- The Washington Times - Wednesday, May 12, 2021

With the way the Washington Capitals and Boston Bruins played in their first seven matchups this season, the need for a game-winning goal Tuesday night with under two seconds remaining didn’t come as much of a surprise.

For the most part, the Capitals and Bruins competed in physical contests without much separating the sides. Michael Raffl’s late winner for Washington in the regular season finale Tuesday concluded that eight-game season series, and the sides split those games with four wins apiece.

Tuesday was just the dress rehearsal, though. On Saturday, Washington and Boston meet in the first round of the playoffs for a seven-game series. If the season’s previous meetings are any indication, both sides should be ready for more high-intensity hockey that could come down to a lucky bounce more so than superior skill.

“A physical, tight-checking series, I think,” Raffl said. “It’s two really good hockey teams going at it, but all we can do is prepare ourselves and get ready for Saturday. We can’t change what they’re doing. We’ve got to prepare ourselves and I think we’re ready and hungry to go, so everybody’s very excited.”

Tuesday’s matchup had a slightly different feel to it because the Bruins rested the majority of their starters, including Patrice Bergeron and Taylor Hall. The Capitals were without regulars, too, as they recover from injuries. Winger T.J. Oshie and defenseman John Carlson were out due to lower-body injuries while winger Alex Ovechkin played a full game for the first time since April 22.

There are other questions surrounding center Evgeny Kuznetsov and goaltender Ilya Samsonov, who remain on the NHL’s coronavirus protocol list. So between the injuries and coronavirus-related absences, the Capitals finished the regular season shorthanded. Coach Peter Laviolette hopes that situation is cleared before Saturday’s puck drop.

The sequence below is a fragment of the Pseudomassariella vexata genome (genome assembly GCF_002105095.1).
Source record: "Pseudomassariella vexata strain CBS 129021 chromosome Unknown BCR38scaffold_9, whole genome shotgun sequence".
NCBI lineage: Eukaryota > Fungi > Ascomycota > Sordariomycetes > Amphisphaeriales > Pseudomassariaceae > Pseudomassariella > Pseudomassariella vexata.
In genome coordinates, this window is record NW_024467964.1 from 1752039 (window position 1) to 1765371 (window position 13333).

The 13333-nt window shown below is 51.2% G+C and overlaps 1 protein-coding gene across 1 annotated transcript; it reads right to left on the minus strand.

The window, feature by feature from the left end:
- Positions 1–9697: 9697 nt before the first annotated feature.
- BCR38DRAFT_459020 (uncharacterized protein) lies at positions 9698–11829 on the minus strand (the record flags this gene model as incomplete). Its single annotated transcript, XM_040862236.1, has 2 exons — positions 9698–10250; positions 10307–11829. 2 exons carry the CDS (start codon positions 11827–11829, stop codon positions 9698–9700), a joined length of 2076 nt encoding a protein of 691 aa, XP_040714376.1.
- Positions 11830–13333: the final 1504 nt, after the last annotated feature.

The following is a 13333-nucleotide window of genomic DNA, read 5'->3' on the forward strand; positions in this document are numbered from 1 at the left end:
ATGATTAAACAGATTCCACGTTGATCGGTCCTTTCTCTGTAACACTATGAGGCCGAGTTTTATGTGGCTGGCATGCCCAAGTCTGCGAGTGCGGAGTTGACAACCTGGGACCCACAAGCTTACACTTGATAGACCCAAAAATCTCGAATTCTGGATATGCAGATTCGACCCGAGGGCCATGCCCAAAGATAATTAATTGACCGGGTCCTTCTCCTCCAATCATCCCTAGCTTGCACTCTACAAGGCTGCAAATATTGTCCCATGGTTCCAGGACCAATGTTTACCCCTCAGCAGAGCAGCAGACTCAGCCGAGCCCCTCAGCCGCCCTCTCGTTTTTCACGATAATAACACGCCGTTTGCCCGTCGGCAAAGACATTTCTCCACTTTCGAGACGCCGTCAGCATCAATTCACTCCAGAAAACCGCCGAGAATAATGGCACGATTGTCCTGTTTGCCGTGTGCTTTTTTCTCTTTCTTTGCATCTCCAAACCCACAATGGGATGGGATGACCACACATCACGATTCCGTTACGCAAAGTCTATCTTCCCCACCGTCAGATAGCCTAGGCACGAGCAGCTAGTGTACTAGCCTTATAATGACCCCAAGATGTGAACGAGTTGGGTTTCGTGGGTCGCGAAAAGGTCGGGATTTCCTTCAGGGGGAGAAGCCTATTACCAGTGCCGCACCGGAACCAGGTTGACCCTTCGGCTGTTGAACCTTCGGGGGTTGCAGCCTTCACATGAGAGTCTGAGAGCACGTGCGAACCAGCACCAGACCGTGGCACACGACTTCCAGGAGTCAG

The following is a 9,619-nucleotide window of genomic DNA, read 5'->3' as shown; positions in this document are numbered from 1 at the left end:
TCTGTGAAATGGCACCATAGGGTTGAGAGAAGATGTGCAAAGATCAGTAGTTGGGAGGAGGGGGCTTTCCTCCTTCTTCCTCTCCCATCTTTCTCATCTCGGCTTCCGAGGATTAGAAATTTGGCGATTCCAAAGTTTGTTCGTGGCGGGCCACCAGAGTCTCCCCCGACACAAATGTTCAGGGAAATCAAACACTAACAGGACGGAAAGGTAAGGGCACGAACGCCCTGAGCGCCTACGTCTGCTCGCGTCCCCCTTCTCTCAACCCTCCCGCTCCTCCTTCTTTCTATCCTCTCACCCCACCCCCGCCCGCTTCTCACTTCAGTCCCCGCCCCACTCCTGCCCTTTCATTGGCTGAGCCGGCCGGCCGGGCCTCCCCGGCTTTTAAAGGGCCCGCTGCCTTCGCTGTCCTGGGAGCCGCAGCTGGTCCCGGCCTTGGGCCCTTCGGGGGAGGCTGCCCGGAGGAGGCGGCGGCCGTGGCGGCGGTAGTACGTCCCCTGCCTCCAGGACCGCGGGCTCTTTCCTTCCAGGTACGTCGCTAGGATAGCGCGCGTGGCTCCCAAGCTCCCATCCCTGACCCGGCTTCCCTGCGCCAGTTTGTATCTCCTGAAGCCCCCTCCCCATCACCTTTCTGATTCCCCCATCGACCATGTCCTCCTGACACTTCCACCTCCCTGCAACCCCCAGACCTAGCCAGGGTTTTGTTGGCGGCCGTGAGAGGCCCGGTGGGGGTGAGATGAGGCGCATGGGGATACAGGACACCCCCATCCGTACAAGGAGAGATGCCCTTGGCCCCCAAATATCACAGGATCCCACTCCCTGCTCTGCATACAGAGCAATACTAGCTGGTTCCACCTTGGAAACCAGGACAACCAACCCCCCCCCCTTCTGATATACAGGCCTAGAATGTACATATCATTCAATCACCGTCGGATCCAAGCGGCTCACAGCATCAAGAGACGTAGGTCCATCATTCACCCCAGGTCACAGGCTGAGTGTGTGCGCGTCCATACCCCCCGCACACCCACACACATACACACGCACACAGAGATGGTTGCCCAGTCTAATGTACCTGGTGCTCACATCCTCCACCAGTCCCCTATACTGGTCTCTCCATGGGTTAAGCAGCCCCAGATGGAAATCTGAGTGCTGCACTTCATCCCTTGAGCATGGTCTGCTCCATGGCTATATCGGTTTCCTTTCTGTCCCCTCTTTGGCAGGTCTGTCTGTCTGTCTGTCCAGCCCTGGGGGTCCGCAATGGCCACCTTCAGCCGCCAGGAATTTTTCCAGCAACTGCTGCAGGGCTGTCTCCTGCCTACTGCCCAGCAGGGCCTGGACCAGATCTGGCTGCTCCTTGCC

“We will assess all that,” Laviolette said. “We will start the process to prepare for the Bruins. Obviously, we have seen them enough. We will make sure we are prepared and we are ready. We will make sure we are rested. We will do our best to keep the injuries in the maintenance area and get them taken care of and hopefully get more guys back on the ice.”

Despite missing several key names Tuesday, the regular season finale included the zest seen between these teams all season.

The Bruins averaged 3.25 goals per game against the Capitals — only the Pittsburgh Penguins, who won the East Division, managed more on average. Washington, meanwhile, scored an average of 3.13 on Boston, the most any East Division foe managed against that team this year.

“Obviously, it’s going to be a big battle,” Ovechkin said. “It’s two good teams playing against each other.”

Boston has seen a significant uptick in form the last month, though. Since the NHL’s trade deadline, the Bruins have recorded a .735 point percentage, sixth best in the league. They’ve posted the fourth-best save percentage at 92.63.

And with 47.69 expected goals for, according to Natural Stat Trick, Boston boasts the third-best offense in hockey over the last month — although six games against the Buffalo Sabres, the East Division’s worst team, likely helped that.

But so did the trade deadline acquisition of Hall, who has scored eight goals and added six assists in his first 16 games for Boston. He adds another weapon to an already imposing top six forward grouping.

Washington isn’t far behind statistically, though. The Capitals’ 40.59 expected goals for was the second-highest total in the East Division since April 12. And the Capitals’ already potent power play — which ranks third in the league at 24.8% — is even better against the Bruins. Washington has scored nine power play goals on Boston this season, good for a 30% conversion rate.

What happens when the puck drops Saturday night remains to be seen. Playoff hockey can lead to unexpected bounces that can sway a series, and injury concerns remain for the Capitals. But if the season as a whole is anything to go by, Washington and Boston should produce an evenly matched first round.

“It’s going to be an interesting series, and I think both teams can’t wait for when it’s going to start,” Ovechkin said. “The season is over and now it’s time to play cool hockey.”

• Andy Kostka can be reached at akostka@washingtontimes.com.

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